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Angkor Wat Archeological Site

Angkor Wat Archeological Site






Description of Angkor Wat Archeological Site

Angkor Wat Archeological Site

Angkor Wat is a massive archaeological complex situated near modern day Siem Reap in Cambodia. One of its most notable structures Angkor Wat is considered to be the largest religious structures in the World. It is also portrayed on the flag of Cambodia. Its name is derived from Khmer term that means "Holy City". The city began to flourish in 802 AD when Khmer Hindu king Jayavarman II declared himself a "god king" of his Empire. The city grew in size and beauty, but in 1351 the city was conquered by the Ayutthaya Kingdom. Residents of the city attempted to rebel against their lords in 1431, but they were defeated by a royal army. Angkor was destroyed, survivors were forced to move South to Longvek. The jungles began to overtake abandoned settlement. Today ruins of this magnificent city gained their rightful place as UNESCO World Heritage Site.





Angkor Wat Archeological Site

Etymology and Writing
The name “Angkor” comes from the Sanskrit word ‘Nagar’, which has the only meaning in this language - “city”. In Khmer it is pronounced ‘noko’ (Khmer.: នគរ - “empire, kingdom, country, city, city-state”), but due to the metathesis in colloquial speech it has turned into ‘ongkoa’. The word “ongkoa” is consonant with the concept of a crop that is close to peasants and literally translates as “raw, threshed rice” (Khmer.: អង្ករ). As you can see, both phonetically and in writing it is very difficult to distinguish from the name of your own “Angkor” or ‘Ongko’ (Khmer.: អង្គរ - “city”, “capital city”, “Angkor”).

It should be understood that "Angkor" is not a historical name that is native to this area of ​​the kingdom of Cambodia. It arose much later, when the local places were long abandoned by the Khmer rulers, lost their role as the metropolitan region and began to decline. Nevertheless, people always remained here, therefore, Angkor for a long time retained the importance of an important economic center and a large city, which later was reflected in the toponym. Over the centuries, the reduced common people ‘Noko’ acquired the meaning of a proper name, ‘Ongko’, entrenched in the name of the architectural park of Angkor (or Ongkor [22]), the city of Angkor Thom, as well as the temple of Angkor Wat.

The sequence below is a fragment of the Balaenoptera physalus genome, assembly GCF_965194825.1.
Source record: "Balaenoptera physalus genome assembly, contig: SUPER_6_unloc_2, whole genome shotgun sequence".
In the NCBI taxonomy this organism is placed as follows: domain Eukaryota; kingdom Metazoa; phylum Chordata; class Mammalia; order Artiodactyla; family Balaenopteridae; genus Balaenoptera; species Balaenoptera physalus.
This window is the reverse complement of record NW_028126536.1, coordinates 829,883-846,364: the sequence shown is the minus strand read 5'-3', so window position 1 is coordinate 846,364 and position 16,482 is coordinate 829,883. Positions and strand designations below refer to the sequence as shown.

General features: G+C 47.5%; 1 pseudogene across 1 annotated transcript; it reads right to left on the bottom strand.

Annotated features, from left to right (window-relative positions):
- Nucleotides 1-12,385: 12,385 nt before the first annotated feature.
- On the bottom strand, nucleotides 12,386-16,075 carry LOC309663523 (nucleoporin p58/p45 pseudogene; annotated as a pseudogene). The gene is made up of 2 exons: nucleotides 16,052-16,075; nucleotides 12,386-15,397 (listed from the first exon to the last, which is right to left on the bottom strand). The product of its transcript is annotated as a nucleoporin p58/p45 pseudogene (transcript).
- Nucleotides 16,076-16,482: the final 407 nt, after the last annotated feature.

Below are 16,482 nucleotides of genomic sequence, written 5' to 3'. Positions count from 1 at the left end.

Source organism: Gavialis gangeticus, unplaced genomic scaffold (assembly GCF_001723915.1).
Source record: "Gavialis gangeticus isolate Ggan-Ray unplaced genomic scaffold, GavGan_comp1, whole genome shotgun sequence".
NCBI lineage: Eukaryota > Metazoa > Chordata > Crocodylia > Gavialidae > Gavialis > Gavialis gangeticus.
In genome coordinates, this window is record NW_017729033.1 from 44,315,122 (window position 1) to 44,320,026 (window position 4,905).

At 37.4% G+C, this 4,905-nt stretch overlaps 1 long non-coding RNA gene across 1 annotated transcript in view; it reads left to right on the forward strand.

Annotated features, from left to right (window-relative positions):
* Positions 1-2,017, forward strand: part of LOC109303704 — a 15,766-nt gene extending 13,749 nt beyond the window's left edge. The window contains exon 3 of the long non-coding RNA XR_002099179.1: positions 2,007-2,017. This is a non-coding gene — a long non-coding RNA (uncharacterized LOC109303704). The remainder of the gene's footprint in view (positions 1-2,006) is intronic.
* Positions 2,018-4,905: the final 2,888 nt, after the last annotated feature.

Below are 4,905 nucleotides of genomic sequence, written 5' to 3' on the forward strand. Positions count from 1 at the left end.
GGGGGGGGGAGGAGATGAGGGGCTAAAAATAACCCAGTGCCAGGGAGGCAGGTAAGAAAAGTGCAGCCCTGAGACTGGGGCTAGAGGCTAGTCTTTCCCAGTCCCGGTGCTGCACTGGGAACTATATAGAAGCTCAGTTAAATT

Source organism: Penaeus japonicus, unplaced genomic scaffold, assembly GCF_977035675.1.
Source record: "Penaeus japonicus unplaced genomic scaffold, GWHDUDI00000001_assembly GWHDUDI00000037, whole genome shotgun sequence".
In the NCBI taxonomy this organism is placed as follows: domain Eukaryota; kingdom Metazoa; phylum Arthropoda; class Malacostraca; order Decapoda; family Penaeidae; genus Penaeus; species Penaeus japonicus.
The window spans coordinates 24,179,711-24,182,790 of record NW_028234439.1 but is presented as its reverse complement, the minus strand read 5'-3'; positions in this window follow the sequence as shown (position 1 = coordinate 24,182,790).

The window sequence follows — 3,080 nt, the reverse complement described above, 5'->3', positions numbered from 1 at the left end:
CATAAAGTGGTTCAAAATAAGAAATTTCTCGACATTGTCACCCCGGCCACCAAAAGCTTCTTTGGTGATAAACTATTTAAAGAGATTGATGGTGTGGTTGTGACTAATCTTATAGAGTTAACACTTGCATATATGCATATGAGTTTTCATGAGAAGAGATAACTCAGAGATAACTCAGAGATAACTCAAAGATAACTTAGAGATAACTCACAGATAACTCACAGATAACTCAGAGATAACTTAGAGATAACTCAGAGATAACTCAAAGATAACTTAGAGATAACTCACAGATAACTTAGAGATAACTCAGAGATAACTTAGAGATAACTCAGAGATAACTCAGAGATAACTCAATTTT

To this it is necessary to add that in the Khmer language there are various concepts for the city, the main city of the province or region, the metropolis, as well as the capital city and, even more, the capital of the kingdom and a democratic state. So, referring to Phnom Penh, the Khmers often say simply ’tikrong’ (Khmer.: ទីក្រុង), that is, “the city that is the place of the king”, its “throne city”. Unlike the original ‘noko’, the word ‘Ongko’ has the meaning of “throne city”, but it is used exclusively in relation to the ancient Khmer capitals. That is, “Ongko” may not be all, but just one of the former capitals of “Mohanoko” (Khmer.: មហានគរ), the “Great Kingdom”, as Cambodia was called in ancient times: Bapnoma (Angkor Borey), Chenla or the empire of Cambujades ( Angkor Thom).

The word “Wat” goes back to the Pali expression “watthu-arama” (“the place where the temple was built”), which denoted the sacred land of the monastery’s monastery, but in many countries of Southeast Asia (Thailand, Laos, Cambodia) it has long been of broader significance, referring to any Buddhist monastery, temple or pagoda. In Khmer ‘voat’ (Khmer.: វត្ត) can mean both “temple” and “veneration, admiration”. Indeed, Angkor Wat is a symbol of Khmer national pride.

In Khmer, the name of the temple of Angkor Wat is pronounced ‘Ongkovoat’ (Khmer.: អង្គរវត្ត). In the vast majority of sources it is interpreted as a “city-temple”, “city temple” or even “capital temple”. In fact, since the name “Angkor” was used as a proper name from the 15th-16th centuries, it does not require translation in the same way as, for example, the name of the city of Astana, and its most accurate interpretation is “Angkor Temple” or “Temple of Angkor”.

In Russian, the spelling of Angkor Wat is now accepted, although sometimes there are variants of Angkor Wat and Angkorvoat.





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